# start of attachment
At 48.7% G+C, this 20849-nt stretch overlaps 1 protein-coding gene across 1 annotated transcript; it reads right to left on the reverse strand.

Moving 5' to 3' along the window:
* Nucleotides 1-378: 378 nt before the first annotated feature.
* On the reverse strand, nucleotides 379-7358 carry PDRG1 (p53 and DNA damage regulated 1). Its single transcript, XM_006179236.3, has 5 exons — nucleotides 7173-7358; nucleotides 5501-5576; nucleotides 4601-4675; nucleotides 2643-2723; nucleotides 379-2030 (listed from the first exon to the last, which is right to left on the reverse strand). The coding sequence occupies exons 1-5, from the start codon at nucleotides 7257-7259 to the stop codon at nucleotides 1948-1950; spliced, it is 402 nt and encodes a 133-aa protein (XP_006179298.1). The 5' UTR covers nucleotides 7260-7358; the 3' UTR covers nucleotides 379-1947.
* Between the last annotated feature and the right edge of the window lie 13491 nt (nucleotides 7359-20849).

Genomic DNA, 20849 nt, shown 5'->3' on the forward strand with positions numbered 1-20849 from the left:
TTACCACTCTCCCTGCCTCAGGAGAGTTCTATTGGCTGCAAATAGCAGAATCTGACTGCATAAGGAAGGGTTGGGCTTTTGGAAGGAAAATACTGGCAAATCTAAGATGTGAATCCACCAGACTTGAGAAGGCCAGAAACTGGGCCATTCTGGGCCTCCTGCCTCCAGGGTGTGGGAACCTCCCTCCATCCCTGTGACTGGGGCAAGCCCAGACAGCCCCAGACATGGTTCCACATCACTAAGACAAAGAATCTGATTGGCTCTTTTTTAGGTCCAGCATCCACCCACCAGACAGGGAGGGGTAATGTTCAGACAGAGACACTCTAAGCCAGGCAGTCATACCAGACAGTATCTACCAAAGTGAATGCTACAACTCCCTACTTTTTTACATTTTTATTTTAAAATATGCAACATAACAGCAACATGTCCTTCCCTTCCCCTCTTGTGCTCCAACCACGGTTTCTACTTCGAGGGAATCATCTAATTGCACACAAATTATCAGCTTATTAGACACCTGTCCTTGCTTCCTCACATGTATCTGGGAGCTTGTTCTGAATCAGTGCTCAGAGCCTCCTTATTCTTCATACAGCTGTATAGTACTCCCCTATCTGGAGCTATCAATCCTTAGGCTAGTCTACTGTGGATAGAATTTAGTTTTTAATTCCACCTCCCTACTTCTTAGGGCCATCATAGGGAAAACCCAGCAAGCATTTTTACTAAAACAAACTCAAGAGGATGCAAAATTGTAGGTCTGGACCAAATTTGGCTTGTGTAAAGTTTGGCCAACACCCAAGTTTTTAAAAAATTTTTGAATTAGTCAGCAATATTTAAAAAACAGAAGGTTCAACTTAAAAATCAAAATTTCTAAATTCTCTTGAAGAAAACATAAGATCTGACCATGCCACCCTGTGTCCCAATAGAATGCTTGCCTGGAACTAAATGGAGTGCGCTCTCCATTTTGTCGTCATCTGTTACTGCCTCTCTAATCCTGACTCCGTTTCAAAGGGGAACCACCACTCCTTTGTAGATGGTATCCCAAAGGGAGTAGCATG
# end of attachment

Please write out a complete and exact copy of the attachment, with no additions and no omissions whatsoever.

At 48.7% G+C, this 20849-nt stretch overlaps 1 protein-coding gene across 1 annotated transcript; it reads right to left on the reverse strand.

Moving 5' to 3' along the window:
* Nucleotides 1-378: 378 nt before the first annotated feature.
* On the reverse strand, nucleotides 379-7358 carry PDRG1 (p53 and DNA damage regulated 1). Its single transcript, XM_006179236.3, has 5 exons — nucleotides 7173-7358; nucleotides 5501-5576; nucleotides 4601-4675; nucleotides 2643-2723; nucleotides 379-2030 (listed from the first exon to the last, which is right to left on the reverse strand). The coding sequence occupies exons 1-5, from the start codon at nucleotides 7257-7259 to the stop codon at nucleotides 1948-1950; spliced, it is 402 nt and encodes a 133-aa protein (XP_006179298.1). The 5' UTR covers nucleotides 7260-7358; the 3' UTR covers nucleotides 379-1947.
* Between the last annotated feature and the right edge of the window lie 13491 nt (nucleotides 7359-20849).

Genomic DNA, 20849 nt, shown 5'->3' on the forward strand with positions numbered 1-20849 from the left:
TTACCACTCTCCCTGCCTCAGGAGAGTTCTATTGGCTGCAAATAGCAGAATCTGACTGCATAAGGAAGGGTTGGGCTTTTGGAAGGAAAATACTGGCAAATCTAAGATGTGAATCCACCAGACTTGAGAAGGCCAGAAACTGGGCCATTCTGGGCCTCCTGCCTCCAGGGTGTGGGAACCTCCCTCCATCCCTGTGACTGGGGCAAGCCCAGACAGCCCCAGACATGGTTCCACATCACTAAGACAAAGAATCTGATTGGCTCTTTTTTAGGTCCAGCATCCACCCACCAGACAGGGAGGGGTAATGTTCAGACAGAGACACTCTAAGCCAGGCAGTCATACCAGACAGTATCTACCAAAGTGAATGCTACAACTCCCTACTTTTTTACATTTTTATTTTAAAATATGCAACATAACAGCAACATGTCCTTCCCTTCCCCTCTTGTGCTCCAACCACGGTTTCTACTTCGAGGGAATCATCTAATTGCACACAAATTATCAGCTTATTAGACACCTGTCCTTGCTTCCTCACATGTATCTGGGAGCTTGTTCTGAATCAGTGCTCAGAGCCTCCTTATTCTTCATACAGCTGTATAGTACTCCCCTATCTGGAGCTATCAATCCTTAGGCTAGTCTACTGTGGATAGAATTTAGTTTTTAATTCCACCTCCCTACTTCTTAGGGCCATCATAGGGAAAACCCAGCAAGCATTTTTACTAAAACAAACTCAAGAGGATGCAAAATTGTAGGTCTGGACCAAATTTGGCTTGTGTAAAGTTTGGCCAACACCCAAGTTTTTAAAAAATTTTTGAATTAGTCAGCAATATTTAAAAAACAGAAGGTTCAACTTAAAAATCAAAATTTCTAAATTCTCTTGAAGAAAACATAAGATCTGACCATGCCACCCTGTGTCCCAATAGAATGCTTGCCTGGAACTAAATGGAGTGCGCTCTCCATTTTGTCGTCATCTGTTACTGCCTCTCTAATCCTGACTCCGTTTCAAAGGGGAACCACCACTCCTTTGTAGATGGTATCCCAAAGGGAGTAGCATG